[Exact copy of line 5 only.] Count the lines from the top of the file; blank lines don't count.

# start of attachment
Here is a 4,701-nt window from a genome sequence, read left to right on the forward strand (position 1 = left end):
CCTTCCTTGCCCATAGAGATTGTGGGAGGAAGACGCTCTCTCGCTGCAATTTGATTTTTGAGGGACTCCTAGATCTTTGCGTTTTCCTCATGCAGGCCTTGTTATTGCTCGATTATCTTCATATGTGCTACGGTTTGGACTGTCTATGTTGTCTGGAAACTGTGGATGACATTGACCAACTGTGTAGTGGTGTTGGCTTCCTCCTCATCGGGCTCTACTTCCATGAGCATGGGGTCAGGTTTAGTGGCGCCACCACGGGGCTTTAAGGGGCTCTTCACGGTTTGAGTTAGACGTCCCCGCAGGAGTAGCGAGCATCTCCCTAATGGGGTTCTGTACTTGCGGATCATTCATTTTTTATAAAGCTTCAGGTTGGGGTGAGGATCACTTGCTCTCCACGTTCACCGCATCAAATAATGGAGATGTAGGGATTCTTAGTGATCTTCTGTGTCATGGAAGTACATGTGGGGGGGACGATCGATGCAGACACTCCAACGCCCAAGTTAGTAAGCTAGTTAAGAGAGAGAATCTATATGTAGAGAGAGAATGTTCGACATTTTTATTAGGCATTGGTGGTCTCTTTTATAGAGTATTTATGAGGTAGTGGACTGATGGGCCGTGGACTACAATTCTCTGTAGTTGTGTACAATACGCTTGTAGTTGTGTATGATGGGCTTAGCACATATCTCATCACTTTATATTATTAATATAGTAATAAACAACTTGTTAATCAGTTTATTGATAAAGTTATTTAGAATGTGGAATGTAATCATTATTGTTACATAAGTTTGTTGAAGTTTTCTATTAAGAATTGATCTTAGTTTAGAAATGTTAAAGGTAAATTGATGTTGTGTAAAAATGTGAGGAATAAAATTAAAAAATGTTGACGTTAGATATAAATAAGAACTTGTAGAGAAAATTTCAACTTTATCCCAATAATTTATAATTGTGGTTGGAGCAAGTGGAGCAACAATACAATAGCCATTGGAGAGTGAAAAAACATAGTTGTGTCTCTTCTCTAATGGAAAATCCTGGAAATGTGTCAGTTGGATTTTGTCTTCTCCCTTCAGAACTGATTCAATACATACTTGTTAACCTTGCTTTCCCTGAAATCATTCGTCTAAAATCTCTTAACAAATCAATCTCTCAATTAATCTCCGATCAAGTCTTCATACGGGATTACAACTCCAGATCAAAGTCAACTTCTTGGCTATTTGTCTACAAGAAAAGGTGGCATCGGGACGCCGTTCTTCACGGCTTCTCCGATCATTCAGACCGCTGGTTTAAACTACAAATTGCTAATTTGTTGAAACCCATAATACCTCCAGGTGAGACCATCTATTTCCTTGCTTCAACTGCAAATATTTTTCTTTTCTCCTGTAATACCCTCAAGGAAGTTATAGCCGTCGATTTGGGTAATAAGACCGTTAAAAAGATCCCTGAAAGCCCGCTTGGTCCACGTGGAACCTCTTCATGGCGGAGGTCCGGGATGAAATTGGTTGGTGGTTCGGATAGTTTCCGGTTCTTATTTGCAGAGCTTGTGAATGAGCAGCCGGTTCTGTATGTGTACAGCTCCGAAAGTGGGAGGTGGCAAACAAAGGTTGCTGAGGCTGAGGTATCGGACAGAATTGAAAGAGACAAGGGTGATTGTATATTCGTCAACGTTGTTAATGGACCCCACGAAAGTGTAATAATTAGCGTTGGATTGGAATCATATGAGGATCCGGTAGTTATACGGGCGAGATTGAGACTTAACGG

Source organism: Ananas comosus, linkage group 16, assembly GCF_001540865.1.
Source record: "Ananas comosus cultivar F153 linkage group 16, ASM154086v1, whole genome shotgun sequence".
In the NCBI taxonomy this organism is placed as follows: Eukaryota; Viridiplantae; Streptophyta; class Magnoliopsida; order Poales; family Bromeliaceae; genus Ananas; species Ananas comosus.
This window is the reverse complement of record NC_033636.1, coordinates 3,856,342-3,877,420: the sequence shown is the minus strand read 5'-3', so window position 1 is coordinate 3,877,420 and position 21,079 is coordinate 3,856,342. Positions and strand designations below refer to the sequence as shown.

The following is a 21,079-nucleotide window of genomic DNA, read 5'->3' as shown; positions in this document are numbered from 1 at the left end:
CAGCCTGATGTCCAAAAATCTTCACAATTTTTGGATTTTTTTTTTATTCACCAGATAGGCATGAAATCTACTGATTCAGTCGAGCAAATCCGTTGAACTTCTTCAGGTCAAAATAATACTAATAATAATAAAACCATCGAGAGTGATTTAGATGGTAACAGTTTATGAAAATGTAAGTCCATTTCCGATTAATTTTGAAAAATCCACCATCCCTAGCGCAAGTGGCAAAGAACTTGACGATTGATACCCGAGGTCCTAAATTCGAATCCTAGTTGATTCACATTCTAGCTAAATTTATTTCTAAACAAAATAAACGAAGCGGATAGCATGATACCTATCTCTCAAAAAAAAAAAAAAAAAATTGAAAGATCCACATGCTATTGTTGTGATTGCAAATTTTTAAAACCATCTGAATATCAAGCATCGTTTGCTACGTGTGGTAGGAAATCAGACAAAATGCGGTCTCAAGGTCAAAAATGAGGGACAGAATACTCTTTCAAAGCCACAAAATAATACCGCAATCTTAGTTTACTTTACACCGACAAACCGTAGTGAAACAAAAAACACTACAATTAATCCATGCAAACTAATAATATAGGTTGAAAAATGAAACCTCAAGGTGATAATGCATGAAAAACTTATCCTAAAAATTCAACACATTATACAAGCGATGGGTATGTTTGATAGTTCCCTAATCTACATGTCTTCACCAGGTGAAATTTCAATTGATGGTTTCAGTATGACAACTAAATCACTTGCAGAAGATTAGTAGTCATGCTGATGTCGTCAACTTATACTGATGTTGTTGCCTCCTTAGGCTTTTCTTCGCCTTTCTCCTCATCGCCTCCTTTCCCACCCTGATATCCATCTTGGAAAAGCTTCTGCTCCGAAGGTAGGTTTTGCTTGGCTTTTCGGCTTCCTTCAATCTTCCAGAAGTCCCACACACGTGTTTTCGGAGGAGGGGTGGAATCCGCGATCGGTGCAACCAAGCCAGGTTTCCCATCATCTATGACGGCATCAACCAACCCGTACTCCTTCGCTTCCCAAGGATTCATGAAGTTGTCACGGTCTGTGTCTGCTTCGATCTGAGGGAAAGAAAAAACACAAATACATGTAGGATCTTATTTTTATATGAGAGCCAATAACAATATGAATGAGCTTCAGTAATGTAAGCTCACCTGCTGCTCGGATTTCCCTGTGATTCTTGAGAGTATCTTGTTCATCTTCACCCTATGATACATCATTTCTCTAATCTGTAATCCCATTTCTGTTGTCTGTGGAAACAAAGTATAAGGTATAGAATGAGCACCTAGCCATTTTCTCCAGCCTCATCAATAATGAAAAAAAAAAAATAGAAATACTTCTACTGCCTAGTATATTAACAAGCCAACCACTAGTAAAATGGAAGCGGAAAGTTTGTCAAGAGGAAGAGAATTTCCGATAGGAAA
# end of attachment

In the NCBI taxonomy this organism is placed as follows: Eukaryota; Viridiplantae; Streptophyta; class Magnoliopsida; order Poales; family Bromeliaceae; genus Ananas; species Ananas comosus.